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A Year of Living Thoughtfully 02/07/24



# 141


I need to think about moving to Colorado. The skiing is pretty good there. They also recently recognized Donald Trump as a traitor to the United States. (The only problem with that is they deferred the final decision on that question to the United States Supreme Court, which was the right thing to do.)



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A Year of Living Thoughtfully 02/06/24



# 140


I’m beginning to see my life with more clarity than at any point in the past. Yes, this sort of thing comes with age. Experiences also play a major role in shaping who we are and how we see ourselves. Good experiences and bad experiences all become factors. Once we are fortunate to obtain the vision of who we are, the trick becomes hanging on to that vision. We should be careful to do just that.



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A Year of Living Thoughtfully 02/05/24



# 139


I like to view my life as a beautiful hand-bound book. I will spend the greater portion of my life writing the pages. In the end, I will carefully stitch the pages together and bind them using a beautiful cover. I will then place the book into the hands of someone I think will refer to it occasionally and perhaps, just perhaps, will find a small portion of it useful in some way.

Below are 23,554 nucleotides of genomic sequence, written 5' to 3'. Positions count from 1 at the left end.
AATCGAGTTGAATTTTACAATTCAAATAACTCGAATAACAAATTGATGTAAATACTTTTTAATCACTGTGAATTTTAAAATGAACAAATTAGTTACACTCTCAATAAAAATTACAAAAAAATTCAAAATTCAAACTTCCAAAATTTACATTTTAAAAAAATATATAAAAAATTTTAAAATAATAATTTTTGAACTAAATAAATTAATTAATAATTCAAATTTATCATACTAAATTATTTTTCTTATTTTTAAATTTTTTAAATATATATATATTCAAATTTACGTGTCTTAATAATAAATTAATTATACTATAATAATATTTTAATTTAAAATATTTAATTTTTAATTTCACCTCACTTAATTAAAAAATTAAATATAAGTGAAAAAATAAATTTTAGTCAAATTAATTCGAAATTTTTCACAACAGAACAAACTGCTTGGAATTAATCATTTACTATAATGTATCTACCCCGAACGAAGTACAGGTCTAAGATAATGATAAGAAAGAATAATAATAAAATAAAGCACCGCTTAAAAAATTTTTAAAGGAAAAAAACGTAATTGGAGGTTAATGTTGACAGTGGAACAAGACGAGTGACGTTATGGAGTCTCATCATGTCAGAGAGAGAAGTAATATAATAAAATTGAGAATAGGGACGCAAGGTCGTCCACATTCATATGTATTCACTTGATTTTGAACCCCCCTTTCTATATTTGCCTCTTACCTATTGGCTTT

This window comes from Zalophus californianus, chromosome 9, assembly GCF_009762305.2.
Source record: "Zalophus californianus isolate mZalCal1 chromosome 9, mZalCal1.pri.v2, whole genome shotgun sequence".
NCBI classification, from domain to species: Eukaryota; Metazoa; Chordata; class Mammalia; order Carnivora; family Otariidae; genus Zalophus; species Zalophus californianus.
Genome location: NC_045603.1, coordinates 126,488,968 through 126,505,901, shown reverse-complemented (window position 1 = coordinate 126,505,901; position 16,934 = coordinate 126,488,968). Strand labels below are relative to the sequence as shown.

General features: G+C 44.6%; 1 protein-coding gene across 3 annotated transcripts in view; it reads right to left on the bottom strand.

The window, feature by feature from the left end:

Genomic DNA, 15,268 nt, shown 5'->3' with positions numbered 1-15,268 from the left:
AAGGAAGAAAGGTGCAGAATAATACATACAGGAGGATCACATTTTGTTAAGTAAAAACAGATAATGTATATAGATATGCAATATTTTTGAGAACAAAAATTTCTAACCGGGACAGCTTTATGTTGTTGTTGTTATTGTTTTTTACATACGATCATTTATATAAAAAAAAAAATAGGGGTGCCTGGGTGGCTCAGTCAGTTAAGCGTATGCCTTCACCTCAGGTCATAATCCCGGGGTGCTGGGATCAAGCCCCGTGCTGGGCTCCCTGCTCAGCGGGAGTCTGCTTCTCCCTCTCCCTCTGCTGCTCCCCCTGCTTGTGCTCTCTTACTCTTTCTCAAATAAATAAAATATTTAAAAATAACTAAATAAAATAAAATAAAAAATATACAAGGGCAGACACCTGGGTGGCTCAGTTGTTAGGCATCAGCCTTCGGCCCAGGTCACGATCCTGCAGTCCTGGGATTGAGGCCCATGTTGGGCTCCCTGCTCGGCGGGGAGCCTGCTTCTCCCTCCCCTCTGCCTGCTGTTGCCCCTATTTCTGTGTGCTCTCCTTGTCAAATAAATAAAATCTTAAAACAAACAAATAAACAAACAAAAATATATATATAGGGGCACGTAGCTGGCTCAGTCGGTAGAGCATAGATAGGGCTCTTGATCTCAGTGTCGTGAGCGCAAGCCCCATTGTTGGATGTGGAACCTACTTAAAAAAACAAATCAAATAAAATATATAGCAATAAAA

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A Year of Living Thoughtfully 02/04/24



# 138


Sometimes I write things that have great meaning to me but most likely leave whomever is unfortunate to be reading this scratching their head. To those who find themselves in that boat, I have two comments: First, try writing daily, I think you’ll find it’s not always easy. Second, be assured that even if it doesn’t make sense to you, it probably makes sense to me… Sometimes… Maybe…



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A Year of Living Thoughtfully 02/03/24



# 137


There are many ways to pay attention to our lives. Writing a poem is one way, but not the only way. What matters is that we find a way to do it. It might not be the same way every day. By paying attention to our lives, we stand a better chance of consciously fulfilling our destiny.



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A Year of Living Thoughtfully 02/02/24



# 136


Some days the writing comes more easily than others. Like today. That does not lessen the experience. The satisfaction that comes from reflection is the same even if no conclusions are revealed.